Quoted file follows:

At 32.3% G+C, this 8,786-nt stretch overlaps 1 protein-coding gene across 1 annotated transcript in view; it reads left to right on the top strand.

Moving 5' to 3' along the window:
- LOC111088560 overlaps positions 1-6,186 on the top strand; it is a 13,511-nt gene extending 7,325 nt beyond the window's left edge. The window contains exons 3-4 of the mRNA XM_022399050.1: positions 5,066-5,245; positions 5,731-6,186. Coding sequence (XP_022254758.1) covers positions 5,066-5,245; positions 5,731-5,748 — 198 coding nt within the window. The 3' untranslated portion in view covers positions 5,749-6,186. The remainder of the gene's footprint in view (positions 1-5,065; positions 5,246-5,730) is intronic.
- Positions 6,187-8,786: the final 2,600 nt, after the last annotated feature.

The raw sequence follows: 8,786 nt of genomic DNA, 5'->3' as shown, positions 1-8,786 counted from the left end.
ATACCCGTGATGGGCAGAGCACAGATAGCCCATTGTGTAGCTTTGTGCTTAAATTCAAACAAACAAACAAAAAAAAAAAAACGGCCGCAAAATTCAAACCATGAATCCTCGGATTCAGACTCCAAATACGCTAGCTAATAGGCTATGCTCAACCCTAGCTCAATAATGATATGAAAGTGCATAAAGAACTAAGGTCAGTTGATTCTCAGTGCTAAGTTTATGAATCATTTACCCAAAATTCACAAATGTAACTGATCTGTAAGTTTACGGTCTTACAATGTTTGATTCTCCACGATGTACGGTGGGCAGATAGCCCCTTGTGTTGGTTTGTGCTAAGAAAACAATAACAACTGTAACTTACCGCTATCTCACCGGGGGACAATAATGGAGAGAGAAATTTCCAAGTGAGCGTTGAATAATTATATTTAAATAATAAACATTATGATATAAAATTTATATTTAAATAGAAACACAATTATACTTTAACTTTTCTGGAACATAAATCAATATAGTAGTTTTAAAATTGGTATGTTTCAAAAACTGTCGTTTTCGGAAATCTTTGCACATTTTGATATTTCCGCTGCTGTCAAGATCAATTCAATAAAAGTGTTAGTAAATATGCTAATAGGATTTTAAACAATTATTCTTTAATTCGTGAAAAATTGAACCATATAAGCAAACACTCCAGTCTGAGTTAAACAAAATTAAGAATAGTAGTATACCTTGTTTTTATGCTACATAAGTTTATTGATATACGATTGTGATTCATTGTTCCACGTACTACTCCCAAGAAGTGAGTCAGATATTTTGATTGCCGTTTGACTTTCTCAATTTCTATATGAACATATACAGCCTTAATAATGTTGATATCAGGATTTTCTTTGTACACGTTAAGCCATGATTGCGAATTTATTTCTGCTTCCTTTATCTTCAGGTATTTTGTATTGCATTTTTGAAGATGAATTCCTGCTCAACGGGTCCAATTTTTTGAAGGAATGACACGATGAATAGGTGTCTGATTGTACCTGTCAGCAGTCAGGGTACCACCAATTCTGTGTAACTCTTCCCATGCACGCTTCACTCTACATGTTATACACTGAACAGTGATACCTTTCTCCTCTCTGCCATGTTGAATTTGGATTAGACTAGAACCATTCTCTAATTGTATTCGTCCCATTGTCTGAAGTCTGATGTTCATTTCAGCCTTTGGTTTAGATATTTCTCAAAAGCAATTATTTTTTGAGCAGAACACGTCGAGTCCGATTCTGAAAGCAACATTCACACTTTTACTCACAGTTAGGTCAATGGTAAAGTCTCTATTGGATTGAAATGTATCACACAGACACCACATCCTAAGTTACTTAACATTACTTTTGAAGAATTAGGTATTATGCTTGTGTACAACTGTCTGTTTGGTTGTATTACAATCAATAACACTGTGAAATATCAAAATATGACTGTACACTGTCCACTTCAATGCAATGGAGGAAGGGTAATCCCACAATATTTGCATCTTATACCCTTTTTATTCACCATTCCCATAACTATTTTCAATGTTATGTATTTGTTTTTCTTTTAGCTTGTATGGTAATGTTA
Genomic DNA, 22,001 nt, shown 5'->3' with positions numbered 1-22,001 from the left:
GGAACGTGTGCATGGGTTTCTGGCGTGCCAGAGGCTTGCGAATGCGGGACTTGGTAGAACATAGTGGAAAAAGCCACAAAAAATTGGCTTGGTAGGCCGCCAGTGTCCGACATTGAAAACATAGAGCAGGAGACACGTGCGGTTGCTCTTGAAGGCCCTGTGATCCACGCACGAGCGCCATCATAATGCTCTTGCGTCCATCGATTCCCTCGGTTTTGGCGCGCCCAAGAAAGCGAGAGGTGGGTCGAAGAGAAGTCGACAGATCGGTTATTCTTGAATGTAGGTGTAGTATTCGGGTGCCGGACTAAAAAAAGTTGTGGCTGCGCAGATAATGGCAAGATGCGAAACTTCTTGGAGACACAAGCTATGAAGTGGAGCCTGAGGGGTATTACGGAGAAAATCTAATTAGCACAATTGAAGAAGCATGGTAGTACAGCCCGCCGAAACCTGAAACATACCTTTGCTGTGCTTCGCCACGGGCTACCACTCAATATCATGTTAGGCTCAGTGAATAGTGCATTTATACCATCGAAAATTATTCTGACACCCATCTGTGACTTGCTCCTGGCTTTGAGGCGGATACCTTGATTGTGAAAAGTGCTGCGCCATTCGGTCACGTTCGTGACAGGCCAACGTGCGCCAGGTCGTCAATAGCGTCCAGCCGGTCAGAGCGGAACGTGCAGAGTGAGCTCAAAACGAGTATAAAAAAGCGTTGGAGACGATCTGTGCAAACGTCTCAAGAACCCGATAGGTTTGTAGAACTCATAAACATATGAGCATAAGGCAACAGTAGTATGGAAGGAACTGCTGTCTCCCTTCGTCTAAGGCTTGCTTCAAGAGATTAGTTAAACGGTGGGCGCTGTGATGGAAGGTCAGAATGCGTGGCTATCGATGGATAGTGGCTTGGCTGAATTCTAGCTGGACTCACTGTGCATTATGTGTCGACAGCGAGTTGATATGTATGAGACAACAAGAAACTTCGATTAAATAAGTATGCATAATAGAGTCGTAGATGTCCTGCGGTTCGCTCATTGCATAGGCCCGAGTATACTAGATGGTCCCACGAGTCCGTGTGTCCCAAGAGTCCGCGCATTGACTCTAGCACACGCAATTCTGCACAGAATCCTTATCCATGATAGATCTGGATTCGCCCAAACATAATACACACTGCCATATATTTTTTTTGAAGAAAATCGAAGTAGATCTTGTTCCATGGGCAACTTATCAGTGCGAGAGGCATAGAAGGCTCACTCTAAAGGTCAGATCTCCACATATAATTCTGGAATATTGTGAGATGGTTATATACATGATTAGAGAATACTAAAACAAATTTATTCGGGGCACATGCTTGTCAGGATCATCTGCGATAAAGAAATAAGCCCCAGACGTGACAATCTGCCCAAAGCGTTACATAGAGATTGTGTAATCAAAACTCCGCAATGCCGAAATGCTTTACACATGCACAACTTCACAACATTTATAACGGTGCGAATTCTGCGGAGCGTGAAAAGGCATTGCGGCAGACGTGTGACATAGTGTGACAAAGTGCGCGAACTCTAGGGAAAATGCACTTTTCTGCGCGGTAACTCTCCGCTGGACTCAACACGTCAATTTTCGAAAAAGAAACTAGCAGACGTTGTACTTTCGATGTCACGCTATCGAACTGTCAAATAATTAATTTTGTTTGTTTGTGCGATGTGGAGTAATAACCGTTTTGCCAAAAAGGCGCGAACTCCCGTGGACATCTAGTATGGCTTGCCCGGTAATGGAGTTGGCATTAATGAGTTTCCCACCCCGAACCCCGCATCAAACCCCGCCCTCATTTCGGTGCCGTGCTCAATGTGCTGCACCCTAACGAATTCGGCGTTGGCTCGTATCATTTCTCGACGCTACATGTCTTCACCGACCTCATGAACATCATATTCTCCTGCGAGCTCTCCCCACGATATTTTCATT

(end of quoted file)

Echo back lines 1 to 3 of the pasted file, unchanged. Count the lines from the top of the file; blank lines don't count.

At 32.3% G+C, this 8,786-nt stretch overlaps 1 protein-coding gene across 1 annotated transcript in view; it reads left to right on the top strand.

Moving 5' to 3' along the window:
- LOC111088560 overlaps positions 1-6,186 on the top strand; it is a 13,511-nt gene extending 7,325 nt beyond the window's left edge. The window contains exons 3-4 of the mRNA XM_022399050.1: positions 5,066-5,245; positions 5,731-6,186. Coding sequence (XP_022254758.1) covers positions 5,066-5,245; positions 5,731-5,748 — 198 coding nt within the window. The 3' untranslated portion in view covers positions 5,749-6,186. The remainder of the gene's footprint in view (positions 1-5,065; positions 5,246-5,730) is intronic.